From its birthplace in England in 1825, the railroad quickly spread around the world as a revolutionary form of transportation. There is little in the modern world that railroad technology didn’t affect, including urban and rural landscapes. In collaboration with Professor Van Zanten of the Art History Department, this exhibit focuses on the infrastructure and the aesthetization of railway culture. Examples on display are generously provided by the Transportation Library, Music Library, Africana Library, Mitchell Multimedia Center, Special Collections, and the Art Collection.

NU Library will host a lecture on Thursday, January 20 from 6:30 p.m.- 7:30 p.m. in the Library's Forum Room. The program will feature David Van Zanten, and Norm Carlson, finance consultant and former worldwide managing director of the transportation industry practice of Arthur Anderson. The lecture will address the advent of railrods on a global scale and provide a local perspective about Chicago and North Shore railroads.

Please visit the exhibit's accompanying web site "Railroads as Agents of Change: Departures from Northwestern Collections" by clicking here.

 

Other Library Exhibit Spaces:

 
Music Library

An Experimental Tradition: Western Art Music After World War II

May 2005 - June 22, 2005

On exhibit are scores, sketches, and manuscripts by leading post-World War II avant-garde composers. All materials are drawn from the Music Library's collection. This exhibition is intended to provide a visual and aural sampling of various compositional styles and techniques such as minimalism, serialism, and spectralism. Included are works by Boulez, Ligeti, Lutoslawski, Feldman, Reich, Stockhausen, Takemitsu and others.

This international group of composers is linked by a common desire to create new sounds and systems of sonic organization. In many cases their experiments necessitated the simultaneous development of alternative notational styles. As a result, a score’s appearance is often as stunning as the musical result. Several types of graphic notation and assorted derivations of traditional notation are displayed. In some instances sketches are paired with the corresponding moment in the published score, yielding a rare glimpse into the creative process. Recorded excerpts of most of the exhibited works are available on the exhibit’s audio station. For a complete listing of items displayed, please see the exhibit bibliography.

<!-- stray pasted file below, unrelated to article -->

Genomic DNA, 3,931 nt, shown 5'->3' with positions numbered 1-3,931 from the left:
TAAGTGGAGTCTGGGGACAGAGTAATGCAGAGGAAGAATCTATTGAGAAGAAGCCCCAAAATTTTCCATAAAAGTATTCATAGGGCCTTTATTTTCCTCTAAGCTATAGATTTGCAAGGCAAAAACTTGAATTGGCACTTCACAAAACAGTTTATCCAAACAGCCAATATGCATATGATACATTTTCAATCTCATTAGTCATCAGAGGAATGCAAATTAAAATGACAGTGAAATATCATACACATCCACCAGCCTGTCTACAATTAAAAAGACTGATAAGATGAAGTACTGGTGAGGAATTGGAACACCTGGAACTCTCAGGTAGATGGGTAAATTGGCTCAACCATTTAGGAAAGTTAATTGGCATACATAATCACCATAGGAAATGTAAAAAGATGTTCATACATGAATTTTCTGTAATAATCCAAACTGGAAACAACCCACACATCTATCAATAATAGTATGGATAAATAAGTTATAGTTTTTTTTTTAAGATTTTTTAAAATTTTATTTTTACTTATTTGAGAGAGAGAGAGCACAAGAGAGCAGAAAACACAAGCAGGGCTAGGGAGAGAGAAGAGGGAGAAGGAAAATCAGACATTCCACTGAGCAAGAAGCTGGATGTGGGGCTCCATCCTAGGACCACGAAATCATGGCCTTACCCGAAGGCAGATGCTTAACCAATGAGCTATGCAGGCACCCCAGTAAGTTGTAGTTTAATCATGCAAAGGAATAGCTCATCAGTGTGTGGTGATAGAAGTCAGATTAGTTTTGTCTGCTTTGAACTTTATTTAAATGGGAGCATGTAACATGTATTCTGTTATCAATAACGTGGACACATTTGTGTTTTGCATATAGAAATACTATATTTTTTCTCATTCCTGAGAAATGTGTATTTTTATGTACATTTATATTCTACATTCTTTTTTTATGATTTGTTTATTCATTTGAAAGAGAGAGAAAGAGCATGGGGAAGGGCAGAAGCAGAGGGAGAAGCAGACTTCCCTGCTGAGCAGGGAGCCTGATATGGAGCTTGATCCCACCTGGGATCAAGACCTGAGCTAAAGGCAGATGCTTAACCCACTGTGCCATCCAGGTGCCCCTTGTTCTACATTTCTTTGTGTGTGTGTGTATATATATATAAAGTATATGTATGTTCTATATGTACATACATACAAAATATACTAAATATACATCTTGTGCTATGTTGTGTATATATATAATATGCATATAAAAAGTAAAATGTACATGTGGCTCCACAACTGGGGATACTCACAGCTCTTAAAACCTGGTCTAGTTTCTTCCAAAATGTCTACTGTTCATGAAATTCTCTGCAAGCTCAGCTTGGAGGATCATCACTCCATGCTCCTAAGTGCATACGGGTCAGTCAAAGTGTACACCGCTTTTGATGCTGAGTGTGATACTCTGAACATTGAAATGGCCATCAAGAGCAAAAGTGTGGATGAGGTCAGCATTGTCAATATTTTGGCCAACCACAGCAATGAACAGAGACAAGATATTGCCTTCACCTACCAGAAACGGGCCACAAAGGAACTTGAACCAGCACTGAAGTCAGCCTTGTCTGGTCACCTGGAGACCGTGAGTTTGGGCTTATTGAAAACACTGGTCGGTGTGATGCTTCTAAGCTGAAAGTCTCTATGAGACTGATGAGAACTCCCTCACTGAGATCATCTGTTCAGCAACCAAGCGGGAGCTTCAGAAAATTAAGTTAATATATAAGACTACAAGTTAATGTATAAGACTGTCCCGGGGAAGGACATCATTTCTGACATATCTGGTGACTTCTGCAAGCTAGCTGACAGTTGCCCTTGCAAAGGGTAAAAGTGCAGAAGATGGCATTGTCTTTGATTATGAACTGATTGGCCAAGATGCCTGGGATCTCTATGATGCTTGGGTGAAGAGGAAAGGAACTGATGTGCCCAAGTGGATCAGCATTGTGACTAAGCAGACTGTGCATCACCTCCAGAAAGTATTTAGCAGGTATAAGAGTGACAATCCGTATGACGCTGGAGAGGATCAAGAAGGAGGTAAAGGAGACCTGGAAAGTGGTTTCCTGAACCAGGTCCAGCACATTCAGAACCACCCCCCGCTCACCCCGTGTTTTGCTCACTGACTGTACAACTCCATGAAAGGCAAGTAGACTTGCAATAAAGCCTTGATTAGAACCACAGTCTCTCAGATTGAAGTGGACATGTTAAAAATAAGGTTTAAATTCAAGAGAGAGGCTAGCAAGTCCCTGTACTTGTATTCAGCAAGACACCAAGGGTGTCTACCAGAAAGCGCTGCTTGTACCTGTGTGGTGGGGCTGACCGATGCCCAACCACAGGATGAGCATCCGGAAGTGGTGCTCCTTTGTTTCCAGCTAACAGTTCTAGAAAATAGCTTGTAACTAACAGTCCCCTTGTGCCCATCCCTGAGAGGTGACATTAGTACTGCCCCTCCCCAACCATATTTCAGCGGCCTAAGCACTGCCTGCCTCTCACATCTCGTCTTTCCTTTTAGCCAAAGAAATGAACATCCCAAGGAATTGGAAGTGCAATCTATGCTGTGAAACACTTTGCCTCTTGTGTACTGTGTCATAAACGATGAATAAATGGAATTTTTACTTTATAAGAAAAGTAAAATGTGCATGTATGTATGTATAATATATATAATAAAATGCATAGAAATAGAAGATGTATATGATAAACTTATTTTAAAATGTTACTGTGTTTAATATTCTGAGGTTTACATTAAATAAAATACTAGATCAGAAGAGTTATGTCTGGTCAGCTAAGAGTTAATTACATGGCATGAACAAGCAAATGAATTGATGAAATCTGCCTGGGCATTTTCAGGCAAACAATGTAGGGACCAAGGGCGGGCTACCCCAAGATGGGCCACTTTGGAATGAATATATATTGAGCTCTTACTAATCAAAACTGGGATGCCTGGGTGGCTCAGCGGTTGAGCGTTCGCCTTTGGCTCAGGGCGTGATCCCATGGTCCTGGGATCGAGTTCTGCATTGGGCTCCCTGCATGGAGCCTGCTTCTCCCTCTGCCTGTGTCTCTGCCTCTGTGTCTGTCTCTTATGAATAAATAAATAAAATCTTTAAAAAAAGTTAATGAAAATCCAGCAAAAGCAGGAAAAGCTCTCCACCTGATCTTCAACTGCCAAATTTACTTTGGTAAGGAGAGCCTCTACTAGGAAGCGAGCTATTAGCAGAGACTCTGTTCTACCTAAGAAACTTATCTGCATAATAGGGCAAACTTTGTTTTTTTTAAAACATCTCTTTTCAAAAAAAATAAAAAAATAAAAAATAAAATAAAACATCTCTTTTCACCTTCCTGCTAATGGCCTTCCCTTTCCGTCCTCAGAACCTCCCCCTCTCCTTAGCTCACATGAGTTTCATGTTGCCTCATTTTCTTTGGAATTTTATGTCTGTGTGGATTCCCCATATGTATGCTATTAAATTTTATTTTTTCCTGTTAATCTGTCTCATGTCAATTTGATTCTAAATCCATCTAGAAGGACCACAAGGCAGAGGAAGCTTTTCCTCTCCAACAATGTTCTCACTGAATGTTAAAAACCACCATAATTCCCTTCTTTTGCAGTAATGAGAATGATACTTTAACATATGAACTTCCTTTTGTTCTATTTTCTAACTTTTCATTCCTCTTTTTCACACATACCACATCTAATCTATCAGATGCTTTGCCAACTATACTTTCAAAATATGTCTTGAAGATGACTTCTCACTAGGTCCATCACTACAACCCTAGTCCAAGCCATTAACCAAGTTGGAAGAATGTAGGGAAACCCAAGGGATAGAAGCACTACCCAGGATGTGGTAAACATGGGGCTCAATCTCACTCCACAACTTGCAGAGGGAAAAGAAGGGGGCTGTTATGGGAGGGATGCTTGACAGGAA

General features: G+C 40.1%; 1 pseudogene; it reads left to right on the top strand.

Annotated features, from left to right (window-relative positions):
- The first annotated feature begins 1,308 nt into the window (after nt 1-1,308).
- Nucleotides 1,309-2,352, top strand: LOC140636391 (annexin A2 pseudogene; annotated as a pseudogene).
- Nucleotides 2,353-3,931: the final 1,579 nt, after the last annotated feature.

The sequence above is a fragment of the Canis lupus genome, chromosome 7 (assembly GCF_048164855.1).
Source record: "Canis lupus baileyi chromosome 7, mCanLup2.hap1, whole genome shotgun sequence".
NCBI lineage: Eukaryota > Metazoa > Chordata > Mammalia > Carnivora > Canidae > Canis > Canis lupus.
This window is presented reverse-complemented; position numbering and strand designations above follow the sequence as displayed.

Drew Baker is the exhibit curator and a graduate student in composition who works in the Music Library. He had a piece in a recent Chicago Chamber Musicians concert, and was mentioned in the Chicago Tribune review ("'Perspectives' breaks mold ; Composers series gets Thomas touch;" by Michael Cameron, Chicago Tribune, Chicago, Ill.: May 11, 2005), which Northwestern users can view here.

 

Special Collections

Eadweard Muybridge: Yosemite Photographs 1872

September 20, 2005 - January 31, 2006

Ten mammoth gold-toned albumen prints, made and published in a limited edition portfolio in 1977 by the Chicago Albumen Works will be on display in Special Collections. The prints are made from negatives held at the archives of Yosemite National Park of photographs taken by noted 19th century photographer (and former rare book dealer) Muybridge. These spectacular prints are notable both as images and as opportunities to see the tonal quality of albumen prints in a fresh, unfaded state.